"The Big Short" review

Every now and again it happens, a film receives a nomination before it is released to the general public. If you’re like me, these early nominations work as a major thumbs up — a sign that this is a can’t miss film. The Big Short is one of those films. So far, it has nominations from the Screen Actors Guild, Critics’ Choice and the Golden Globes. And notably, the film’s nominations are quite diverse with nods for the screenplay, individual performances and editing. If the race to the Oscars is your thing, then The Big Short needs to be added to your weekend to-do list. This fresh and funny film is absolutely one to watch.

Based on the book by the same name, The Big Short is the story of a group of financial misfits who catch wind of the housing collapse several years before everything comes tumbling down. Things start out innocently with Michael Burry (Christian Bale), a fund manager and top-notch numbers guy. After noticing a trend in thousands and thousands of housing bonds — the loans comprising the bonds are all primed to default around the same time — Burry decides to gamble against the big banks, and more importantly, the always stable housing market. It’s a bold move and slowly a small group of other financiers grab on to the idea. They’re going to short the housing market and it’s an idea that could earn them millions.

As a lady, one of the first noteworthy pieces to The Big Short is its cast. It is as if director Adam McKay decided to fill his film like a well-stocked fishing farm of beautiful, funny men. To name a few: Christian Bale, Brad Pitt, Steve Carell, Ryan Gosling, Finn Wittrock, Hamish Linklater...hold on I need to take a breath, but  I think you get the point. Typically, well-stocked ensemble casts like this one are a gimmick, an easy way to get a lot of people into the theater.  However, for this film the performances demand these performers. The way in which they play off of one another takes the comedy to a whole other level and turns the almost non-stop dialogue into a sharp sparring match between friends, making this cast an absolute pleasure to watch.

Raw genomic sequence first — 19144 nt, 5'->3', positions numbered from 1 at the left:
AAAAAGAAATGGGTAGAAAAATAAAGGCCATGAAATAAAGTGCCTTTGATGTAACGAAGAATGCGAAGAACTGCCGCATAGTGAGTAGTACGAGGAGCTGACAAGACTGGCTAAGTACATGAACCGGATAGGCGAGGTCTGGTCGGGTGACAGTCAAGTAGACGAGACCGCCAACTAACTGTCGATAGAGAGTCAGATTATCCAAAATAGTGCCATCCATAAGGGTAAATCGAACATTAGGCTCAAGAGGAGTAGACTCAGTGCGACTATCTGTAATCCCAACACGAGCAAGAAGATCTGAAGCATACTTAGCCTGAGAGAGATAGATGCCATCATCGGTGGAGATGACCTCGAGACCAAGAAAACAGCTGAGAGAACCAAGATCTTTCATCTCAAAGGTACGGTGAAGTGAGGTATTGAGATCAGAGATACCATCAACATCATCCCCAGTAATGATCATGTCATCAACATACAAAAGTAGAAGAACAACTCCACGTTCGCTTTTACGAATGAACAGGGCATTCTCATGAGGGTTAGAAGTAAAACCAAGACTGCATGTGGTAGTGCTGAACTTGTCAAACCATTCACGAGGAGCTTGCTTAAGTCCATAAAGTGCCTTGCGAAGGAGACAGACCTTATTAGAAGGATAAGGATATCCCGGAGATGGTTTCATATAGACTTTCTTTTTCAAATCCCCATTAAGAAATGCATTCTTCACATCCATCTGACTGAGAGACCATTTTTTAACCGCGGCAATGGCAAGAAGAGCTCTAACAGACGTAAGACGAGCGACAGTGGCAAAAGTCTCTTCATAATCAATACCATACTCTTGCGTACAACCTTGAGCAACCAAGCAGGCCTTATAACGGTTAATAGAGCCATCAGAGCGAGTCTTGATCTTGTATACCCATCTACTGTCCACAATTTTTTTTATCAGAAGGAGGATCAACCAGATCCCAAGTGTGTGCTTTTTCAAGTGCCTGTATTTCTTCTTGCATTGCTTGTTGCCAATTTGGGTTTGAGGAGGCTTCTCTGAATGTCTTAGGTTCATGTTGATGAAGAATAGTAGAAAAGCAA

Another can’t-miss aspect to this film is seemingly everything else that makes a film fun to watch? The film was shot and edited in an almost erratic mockumentary fashion. As the story moves along, the financial risks become bigger layers and layers of big bank BS become more obvious. Simultaneously, the aesthetics of the film match your steadily growing heart rate. The live camera edits, rapid-fire b-roll and pop-heavy soundtrack create the perfect build-up to the eventual housing collapse. As an audience member you almost breathe a sigh of relief as the financial world comes crashing down. Your heart rates slows and you realize you’re actually somewhat relieved that housing market bubble has finally burst.

It seems unfair to compare The Big Short to The Wolf of Wall Street, but the similarities are worth noting. Like Wolf of Wall Street, The Big Short is a comedy taking on a harsh truth. Deceptive banking practices are not inherently a fun topic, but with the right touch, the subject can be commented on in a way that is both entertaining and educational. The Big Short accomplishes this and I am excited to see which trophies it will walk away with this awards season.

Rating: A

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